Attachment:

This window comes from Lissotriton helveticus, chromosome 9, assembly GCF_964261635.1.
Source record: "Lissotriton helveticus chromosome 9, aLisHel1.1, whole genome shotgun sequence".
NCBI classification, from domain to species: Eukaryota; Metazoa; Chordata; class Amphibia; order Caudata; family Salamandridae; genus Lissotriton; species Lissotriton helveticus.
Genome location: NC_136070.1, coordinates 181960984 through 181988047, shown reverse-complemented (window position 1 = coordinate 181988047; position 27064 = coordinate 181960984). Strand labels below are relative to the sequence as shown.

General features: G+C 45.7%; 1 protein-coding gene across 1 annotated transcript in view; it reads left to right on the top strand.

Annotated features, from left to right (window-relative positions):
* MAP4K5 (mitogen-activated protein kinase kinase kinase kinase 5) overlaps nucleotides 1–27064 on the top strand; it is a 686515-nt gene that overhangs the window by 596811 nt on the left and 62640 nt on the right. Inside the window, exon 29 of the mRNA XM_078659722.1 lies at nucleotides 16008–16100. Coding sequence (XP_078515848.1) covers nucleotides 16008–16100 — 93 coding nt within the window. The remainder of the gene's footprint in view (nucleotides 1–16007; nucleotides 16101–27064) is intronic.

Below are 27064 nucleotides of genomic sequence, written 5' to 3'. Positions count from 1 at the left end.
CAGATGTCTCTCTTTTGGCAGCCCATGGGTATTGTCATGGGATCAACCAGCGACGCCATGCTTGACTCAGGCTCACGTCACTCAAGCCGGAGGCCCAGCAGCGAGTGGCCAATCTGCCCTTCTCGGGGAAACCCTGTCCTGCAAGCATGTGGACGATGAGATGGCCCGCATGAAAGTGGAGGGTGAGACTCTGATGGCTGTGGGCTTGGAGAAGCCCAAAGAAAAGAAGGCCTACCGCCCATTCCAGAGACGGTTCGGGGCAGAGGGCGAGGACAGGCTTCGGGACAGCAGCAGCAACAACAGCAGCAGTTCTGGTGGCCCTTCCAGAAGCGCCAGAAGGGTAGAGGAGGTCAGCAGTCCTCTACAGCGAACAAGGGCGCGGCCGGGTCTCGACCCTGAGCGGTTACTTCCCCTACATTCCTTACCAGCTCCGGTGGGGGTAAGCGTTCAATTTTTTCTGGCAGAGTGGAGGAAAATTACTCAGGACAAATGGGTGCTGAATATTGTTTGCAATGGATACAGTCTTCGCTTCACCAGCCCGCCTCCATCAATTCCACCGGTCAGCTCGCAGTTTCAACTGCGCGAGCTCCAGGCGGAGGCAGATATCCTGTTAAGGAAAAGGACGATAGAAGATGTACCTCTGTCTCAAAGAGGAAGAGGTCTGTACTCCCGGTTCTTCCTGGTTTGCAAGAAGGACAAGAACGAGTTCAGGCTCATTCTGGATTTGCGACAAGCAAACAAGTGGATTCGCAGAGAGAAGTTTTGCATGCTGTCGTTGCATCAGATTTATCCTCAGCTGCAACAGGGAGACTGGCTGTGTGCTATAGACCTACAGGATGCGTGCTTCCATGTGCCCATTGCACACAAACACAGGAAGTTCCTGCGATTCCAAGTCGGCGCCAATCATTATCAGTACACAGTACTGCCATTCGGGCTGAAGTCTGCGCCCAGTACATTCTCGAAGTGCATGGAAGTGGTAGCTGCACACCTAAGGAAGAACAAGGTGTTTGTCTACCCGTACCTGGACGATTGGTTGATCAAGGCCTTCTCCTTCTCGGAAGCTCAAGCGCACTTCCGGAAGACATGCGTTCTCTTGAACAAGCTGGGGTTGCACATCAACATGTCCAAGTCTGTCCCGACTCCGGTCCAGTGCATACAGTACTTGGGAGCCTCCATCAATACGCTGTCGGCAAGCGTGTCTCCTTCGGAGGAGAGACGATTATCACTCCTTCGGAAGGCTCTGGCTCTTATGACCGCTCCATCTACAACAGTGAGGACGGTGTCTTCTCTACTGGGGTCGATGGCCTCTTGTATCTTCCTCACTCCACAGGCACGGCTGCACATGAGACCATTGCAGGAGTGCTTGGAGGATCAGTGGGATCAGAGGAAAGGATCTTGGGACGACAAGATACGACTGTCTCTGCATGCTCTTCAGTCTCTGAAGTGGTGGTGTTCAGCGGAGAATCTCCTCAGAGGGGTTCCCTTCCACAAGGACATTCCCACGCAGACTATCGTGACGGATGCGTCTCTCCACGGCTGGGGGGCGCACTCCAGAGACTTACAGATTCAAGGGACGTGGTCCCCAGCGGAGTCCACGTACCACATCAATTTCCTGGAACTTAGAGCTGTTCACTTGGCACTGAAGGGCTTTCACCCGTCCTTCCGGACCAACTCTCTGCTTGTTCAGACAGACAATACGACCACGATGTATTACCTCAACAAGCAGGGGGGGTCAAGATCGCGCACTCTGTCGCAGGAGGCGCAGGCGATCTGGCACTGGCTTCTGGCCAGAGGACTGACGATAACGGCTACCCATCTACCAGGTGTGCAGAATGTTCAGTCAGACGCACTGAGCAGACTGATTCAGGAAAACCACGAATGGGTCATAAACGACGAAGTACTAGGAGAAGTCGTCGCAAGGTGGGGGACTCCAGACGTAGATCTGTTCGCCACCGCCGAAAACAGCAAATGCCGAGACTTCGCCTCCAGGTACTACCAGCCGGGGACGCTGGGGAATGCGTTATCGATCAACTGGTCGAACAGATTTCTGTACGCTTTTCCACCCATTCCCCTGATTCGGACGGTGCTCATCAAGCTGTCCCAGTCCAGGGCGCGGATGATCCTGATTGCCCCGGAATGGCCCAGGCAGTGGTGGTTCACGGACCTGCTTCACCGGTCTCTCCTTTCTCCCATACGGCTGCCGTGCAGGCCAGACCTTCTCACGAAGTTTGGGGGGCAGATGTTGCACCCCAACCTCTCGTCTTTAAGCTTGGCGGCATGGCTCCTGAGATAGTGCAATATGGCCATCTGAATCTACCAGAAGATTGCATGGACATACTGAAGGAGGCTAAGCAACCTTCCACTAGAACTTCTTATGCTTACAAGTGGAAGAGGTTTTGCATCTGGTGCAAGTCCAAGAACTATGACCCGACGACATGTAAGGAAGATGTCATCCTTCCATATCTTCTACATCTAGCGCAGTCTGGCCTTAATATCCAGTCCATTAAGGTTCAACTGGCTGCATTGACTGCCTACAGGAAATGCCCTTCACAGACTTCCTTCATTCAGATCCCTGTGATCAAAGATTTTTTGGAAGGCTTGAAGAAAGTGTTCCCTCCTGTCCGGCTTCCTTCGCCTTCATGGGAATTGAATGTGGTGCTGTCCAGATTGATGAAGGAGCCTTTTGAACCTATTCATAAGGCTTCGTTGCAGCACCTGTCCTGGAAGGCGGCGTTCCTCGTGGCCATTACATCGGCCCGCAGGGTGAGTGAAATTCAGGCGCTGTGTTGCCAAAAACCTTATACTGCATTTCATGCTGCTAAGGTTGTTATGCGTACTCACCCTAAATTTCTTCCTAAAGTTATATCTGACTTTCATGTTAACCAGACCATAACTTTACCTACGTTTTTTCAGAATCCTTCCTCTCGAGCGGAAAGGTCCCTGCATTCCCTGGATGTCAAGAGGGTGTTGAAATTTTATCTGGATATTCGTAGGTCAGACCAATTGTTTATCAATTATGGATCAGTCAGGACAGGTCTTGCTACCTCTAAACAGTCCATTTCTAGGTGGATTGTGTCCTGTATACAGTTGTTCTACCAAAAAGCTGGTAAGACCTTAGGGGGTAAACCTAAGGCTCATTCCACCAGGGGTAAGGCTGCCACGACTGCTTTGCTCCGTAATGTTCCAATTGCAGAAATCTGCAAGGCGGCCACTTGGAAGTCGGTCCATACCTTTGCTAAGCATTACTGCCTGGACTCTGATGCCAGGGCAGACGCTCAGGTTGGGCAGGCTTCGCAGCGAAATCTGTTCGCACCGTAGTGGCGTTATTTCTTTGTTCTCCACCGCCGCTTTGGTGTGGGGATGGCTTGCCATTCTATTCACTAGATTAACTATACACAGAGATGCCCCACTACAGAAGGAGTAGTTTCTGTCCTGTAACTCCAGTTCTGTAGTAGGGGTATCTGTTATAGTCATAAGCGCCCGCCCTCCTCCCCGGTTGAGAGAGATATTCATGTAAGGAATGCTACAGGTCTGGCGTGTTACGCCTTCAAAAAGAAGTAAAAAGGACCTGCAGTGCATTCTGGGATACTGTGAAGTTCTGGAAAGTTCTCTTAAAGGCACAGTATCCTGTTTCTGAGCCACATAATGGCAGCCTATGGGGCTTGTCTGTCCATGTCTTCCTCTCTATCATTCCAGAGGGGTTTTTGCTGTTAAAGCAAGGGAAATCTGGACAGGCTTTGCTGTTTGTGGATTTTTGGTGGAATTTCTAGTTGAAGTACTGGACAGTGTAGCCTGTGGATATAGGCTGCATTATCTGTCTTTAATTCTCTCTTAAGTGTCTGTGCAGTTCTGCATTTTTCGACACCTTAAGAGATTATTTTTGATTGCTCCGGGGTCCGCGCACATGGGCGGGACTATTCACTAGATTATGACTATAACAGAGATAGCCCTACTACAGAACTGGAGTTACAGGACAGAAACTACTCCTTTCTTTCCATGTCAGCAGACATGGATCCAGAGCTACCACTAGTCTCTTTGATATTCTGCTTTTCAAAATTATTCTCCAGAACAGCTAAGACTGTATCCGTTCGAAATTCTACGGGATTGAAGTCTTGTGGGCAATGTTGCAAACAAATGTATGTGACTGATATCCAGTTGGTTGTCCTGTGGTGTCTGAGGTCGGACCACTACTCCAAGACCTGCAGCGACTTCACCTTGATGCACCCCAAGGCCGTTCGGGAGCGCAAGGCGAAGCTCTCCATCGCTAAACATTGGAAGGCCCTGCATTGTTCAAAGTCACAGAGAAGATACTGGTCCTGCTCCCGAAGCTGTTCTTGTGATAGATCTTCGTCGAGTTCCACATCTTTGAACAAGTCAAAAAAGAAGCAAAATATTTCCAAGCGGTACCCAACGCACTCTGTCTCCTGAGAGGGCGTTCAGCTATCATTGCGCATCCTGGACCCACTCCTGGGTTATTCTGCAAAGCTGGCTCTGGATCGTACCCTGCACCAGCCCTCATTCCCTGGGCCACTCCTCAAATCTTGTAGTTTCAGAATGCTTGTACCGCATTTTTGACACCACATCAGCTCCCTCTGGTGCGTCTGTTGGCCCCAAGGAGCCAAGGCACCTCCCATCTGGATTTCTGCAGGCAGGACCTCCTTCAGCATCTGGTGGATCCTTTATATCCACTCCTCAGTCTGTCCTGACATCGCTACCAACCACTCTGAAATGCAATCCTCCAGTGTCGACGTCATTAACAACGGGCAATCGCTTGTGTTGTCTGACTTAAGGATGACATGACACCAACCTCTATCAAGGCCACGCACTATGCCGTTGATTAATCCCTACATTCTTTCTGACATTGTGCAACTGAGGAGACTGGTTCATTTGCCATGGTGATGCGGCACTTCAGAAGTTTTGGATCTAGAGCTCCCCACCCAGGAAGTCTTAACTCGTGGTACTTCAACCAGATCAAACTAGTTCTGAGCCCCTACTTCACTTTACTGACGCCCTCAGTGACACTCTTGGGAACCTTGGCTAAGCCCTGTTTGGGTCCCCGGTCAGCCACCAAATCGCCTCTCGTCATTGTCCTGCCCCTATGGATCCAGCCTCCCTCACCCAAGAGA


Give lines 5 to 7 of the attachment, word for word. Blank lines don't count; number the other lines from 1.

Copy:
General features: G+C 45.7%; 1 protein-coding gene across 1 annotated transcript in view; it reads left to right on the top strand.

Annotated features, from left to right (window-relative positions):
* MAP4K5 (mitogen-activated protein kinase kinase kinase kinase 5) overlaps nucleotides 1–27064 on the top strand; it is a 686515-nt gene that overhangs the window by 596811 nt on the left and 62640 nt on the right. Inside the window, exon 29 of the mRNA XM_078659722.1 lies at nucleotides 16008–16100. Coding sequence (XP_078515848.1) covers nucleotides 16008–16100 — 93 coding nt within the window. The remainder of the gene's footprint in view (nucleotides 1–16007; nucleotides 16101–27064) is intronic.